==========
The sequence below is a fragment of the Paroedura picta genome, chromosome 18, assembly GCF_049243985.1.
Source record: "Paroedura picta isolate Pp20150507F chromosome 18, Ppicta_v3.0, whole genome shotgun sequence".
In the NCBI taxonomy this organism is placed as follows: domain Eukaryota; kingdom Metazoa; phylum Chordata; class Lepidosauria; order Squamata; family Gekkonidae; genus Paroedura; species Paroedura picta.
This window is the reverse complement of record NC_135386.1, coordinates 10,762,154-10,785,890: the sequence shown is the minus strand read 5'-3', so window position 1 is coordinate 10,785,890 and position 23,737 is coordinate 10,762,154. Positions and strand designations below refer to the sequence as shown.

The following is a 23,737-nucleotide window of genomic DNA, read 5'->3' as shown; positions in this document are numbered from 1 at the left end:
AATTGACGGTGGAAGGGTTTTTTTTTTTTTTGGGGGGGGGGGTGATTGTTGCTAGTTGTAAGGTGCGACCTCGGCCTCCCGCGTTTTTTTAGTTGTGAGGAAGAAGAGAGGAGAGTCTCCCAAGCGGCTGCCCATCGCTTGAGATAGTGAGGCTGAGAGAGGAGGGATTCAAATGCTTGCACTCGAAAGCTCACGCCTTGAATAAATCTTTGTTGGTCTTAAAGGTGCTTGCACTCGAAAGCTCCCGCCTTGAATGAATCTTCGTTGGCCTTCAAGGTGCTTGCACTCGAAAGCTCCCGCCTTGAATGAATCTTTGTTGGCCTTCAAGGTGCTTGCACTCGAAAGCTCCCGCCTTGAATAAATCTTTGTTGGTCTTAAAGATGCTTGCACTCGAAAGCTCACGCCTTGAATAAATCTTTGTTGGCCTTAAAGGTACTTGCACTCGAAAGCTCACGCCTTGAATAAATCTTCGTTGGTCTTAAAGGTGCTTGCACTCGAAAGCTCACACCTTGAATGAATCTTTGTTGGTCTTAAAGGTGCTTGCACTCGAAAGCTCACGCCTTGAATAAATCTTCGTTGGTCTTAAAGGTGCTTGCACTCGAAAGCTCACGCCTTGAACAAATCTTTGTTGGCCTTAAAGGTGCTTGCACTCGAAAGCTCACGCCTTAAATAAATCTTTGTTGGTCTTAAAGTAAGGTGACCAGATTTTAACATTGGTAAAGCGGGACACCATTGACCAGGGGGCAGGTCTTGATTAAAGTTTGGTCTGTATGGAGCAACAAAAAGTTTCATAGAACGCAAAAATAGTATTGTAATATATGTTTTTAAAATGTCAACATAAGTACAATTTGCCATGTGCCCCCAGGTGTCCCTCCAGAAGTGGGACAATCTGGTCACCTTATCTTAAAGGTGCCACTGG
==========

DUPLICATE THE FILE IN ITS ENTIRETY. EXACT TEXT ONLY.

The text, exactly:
The sequence below is a fragment of the Paroedura picta genome, chromosome 18, assembly GCF_049243985.1.
Source record: "Paroedura picta isolate Pp20150507F chromosome 18, Ppicta_v3.0, whole genome shotgun sequence".
In the NCBI taxonomy this organism is placed as follows: domain Eukaryota; kingdom Metazoa; phylum Chordata; class Lepidosauria; order Squamata; family Gekkonidae; genus Paroedura; species Paroedura picta.
This window is the reverse complement of record NC_135386.1, coordinates 10,762,154-10,785,890: the sequence shown is the minus strand read 5'-3', so window position 1 is coordinate 10,785,890 and position 23,737 is coordinate 10,762,154. Positions and strand designations below refer to the sequence as shown.

The following is a 23,737-nucleotide window of genomic DNA, read 5'->3' as shown; positions in this document are numbered from 1 at the left end:
AATTGACGGTGGAAGGGTTTTTTTTTTTTTTGGGGGGGGGGGTGATTGTTGCTAGTTGTAAGGTGCGACCTCGGCCTCCCGCGTTTTTTTAGTTGTGAGGAAGAAGAGAGGAGAGTCTCCCAAGCGGCTGCCCATCGCTTGAGATAGTGAGGCTGAGAGAGGAGGGATTCAAATGCTTGCACTCGAAAGCTCACGCCTTGAATAAATCTTTGTTGGTCTTAAAGGTGCTTGCACTCGAAAGCTCCCGCCTTGAATGAATCTTCGTTGGCCTTCAAGGTGCTTGCACTCGAAAGCTCCCGCCTTGAATGAATCTTTGTTGGCCTTCAAGGTGCTTGCACTCGAAAGCTCCCGCCTTGAATAAATCTTTGTTGGTCTTAAAGATGCTTGCACTCGAAAGCTCACGCCTTGAATAAATCTTTGTTGGCCTTAAAGGTACTTGCACTCGAAAGCTCACGCCTTGAATAAATCTTCGTTGGTCTTAAAGGTGCTTGCACTCGAAAGCTCACACCTTGAATGAATCTTTGTTGGTCTTAAAGGTGCTTGCACTCGAAAGCTCACGCCTTGAATAAATCTTCGTTGGTCTTAAAGGTGCTTGCACTCGAAAGCTCACGCCTTGAACAAATCTTTGTTGGCCTTAAAGGTGCTTGCACTCGAAAGCTCACGCCTTAAATAAATCTTTGTTGGTCTTAAAGTAAGGTGACCAGATTTTAACATTGGTAAAGCGGGACACCATTGACCAGGGGGCAGGTCTTGATTAAAGTTTGGTCTGTATGGAGCAACAAAAAGTTTCATAGAACGCAAAAATAGTATTGTAATATATGTTTTTAAAATGTCAACATAAGTACAATTTGCCATGTGCCCCCAGGTGTCCCTCCAGAAGTGGGACAATCTGGTCACCTTATCTTAAAGGTGCCACTGG